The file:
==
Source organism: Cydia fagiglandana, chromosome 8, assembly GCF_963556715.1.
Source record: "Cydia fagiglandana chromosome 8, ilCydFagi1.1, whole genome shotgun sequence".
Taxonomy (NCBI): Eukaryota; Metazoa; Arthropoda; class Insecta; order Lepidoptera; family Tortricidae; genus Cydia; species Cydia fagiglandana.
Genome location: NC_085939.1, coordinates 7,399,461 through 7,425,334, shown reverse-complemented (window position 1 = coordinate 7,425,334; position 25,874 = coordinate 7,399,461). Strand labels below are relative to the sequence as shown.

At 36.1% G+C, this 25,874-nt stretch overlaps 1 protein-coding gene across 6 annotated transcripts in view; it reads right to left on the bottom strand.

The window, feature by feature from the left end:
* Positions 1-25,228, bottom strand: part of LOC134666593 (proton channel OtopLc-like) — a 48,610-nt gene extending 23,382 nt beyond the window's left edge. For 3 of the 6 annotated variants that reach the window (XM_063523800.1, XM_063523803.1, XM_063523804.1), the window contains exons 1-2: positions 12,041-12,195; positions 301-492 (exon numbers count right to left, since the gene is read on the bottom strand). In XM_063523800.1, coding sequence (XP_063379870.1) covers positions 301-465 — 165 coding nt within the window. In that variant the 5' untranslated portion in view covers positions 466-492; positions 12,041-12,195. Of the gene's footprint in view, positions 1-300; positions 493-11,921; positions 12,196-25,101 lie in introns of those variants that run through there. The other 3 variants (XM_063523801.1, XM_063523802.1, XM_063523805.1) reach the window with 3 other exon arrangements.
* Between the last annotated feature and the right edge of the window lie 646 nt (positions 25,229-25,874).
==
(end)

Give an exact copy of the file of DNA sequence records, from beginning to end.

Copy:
Source organism: Cydia fagiglandana, chromosome 8, assembly GCF_963556715.1.
Source record: "Cydia fagiglandana chromosome 8, ilCydFagi1.1, whole genome shotgun sequence".
Taxonomy (NCBI): Eukaryota; Metazoa; Arthropoda; class Insecta; order Lepidoptera; family Tortricidae; genus Cydia; species Cydia fagiglandana.
Genome location: NC_085939.1, coordinates 7,399,461 through 7,425,334, shown reverse-complemented (window position 1 = coordinate 7,425,334; position 25,874 = coordinate 7,399,461). Strand labels below are relative to the sequence as shown.

At 36.1% G+C, this 25,874-nt stretch overlaps 1 protein-coding gene across 6 annotated transcripts in view; it reads right to left on the bottom strand.

The window, feature by feature from the left end:
* Positions 1-25,228, bottom strand: part of LOC134666593 (proton channel OtopLc-like) — a 48,610-nt gene extending 23,382 nt beyond the window's left edge. For 3 of the 6 annotated variants that reach the window (XM_063523800.1, XM_063523803.1, XM_063523804.1), the window contains exons 1-2: positions 12,041-12,195; positions 301-492 (exon numbers count right to left, since the gene is read on the bottom strand). In XM_063523800.1, coding sequence (XP_063379870.1) covers positions 301-465 — 165 coding nt within the window. In that variant the 5' untranslated portion in view covers positions 466-492; positions 12,041-12,195. Of the gene's footprint in view, positions 1-300; positions 493-11,921; positions 12,196-25,101 lie in introns of those variants that run through there. The other 3 variants (XM_063523801.1, XM_063523802.1, XM_063523805.1) reach the window with 3 other exon arrangements.
* Between the last annotated feature and the right edge of the window lie 646 nt (positions 25,229-25,874).